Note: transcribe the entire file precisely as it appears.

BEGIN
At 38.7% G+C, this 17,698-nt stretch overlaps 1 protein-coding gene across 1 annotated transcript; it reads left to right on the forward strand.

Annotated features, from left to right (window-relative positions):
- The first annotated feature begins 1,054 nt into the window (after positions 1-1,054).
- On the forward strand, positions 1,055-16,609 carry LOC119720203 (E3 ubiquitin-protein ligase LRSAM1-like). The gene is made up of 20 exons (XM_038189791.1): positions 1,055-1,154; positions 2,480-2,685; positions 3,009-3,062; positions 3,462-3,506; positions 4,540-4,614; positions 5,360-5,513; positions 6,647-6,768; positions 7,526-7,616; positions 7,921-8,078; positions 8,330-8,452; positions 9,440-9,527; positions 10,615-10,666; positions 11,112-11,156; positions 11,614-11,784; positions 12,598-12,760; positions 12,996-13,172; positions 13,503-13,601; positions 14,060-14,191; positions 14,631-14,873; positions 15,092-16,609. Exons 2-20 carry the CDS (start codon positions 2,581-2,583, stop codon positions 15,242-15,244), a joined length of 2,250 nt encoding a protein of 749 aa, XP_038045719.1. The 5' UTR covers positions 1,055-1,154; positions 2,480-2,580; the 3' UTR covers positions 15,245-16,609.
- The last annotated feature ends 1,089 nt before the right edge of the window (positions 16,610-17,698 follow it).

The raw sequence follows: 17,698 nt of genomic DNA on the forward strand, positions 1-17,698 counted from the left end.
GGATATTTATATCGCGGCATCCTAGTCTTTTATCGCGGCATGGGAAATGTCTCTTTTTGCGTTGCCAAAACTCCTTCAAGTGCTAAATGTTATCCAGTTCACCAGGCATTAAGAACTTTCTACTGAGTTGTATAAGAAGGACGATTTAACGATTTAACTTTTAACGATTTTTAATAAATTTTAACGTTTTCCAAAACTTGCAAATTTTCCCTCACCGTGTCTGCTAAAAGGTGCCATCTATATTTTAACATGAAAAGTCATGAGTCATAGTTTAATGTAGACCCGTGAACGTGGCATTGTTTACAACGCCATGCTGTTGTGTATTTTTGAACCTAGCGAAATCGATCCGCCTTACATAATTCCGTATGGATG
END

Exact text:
At 38.7% G+C, this 17,698-nt stretch overlaps 1 protein-coding gene across 1 annotated transcript; it reads left to right on the forward strand.

Annotated features, from left to right (window-relative positions):
- The first annotated feature begins 1,054 nt into the window (after positions 1-1,054).
- On the forward strand, positions 1,055-16,609 carry LOC119720203 (E3 ubiquitin-protein ligase LRSAM1-like). The gene is made up of 20 exons (XM_038189791.1): positions 1,055-1,154; positions 2,480-2,685; positions 3,009-3,062; positions 3,462-3,506; positions 4,540-4,614; positions 5,360-5,513; positions 6,647-6,768; positions 7,526-7,616; positions 7,921-8,078; positions 8,330-8,452; positions 9,440-9,527; positions 10,615-10,666; positions 11,112-11,156; positions 11,614-11,784; positions 12,598-12,760; positions 12,996-13,172; positions 13,503-13,601; positions 14,060-14,191; positions 14,631-14,873; positions 15,092-16,609. Exons 2-20 carry the CDS (start codon positions 2,581-2,583, stop codon positions 15,242-15,244), a joined length of 2,250 nt encoding a protein of 749 aa, XP_038045719.1. The 5' UTR covers positions 1,055-1,154; positions 2,480-2,580; the 3' UTR covers positions 15,245-16,609.
- The last annotated feature ends 1,089 nt before the right edge of the window (positions 16,610-17,698 follow it).

The raw sequence follows: 17,698 nt of genomic DNA on the forward strand, positions 1-17,698 counted from the left end.
GGATATTTATATCGCGGCATCCTAGTCTTTTATCGCGGCATGGGAAATGTCTCTTTTTGCGTTGCCAAAACTCCTTCAAGTGCTAAATGTTATCCAGTTCACCAGGCATTAAGAACTTTCTACTGAGTTGTATAAGAAGGACGATTTAACGATTTAACTTTTAACGATTTTTAATAAATTTTAACGTTTTCCAAAACTTGCAAATTTTCCCTCACCGTGTCTGCTAAAAGGTGCCATCTATATTTTAACATGAAAAGTCATGAGTCATAGTTTAATGTAGACCCGTGAACGTGGCATTGTTTACAACGCCATGCTGTTGTGTATTTTTGAACCTAGCGAAATCGATCCGCCTTACATAATTCCGTATGGATG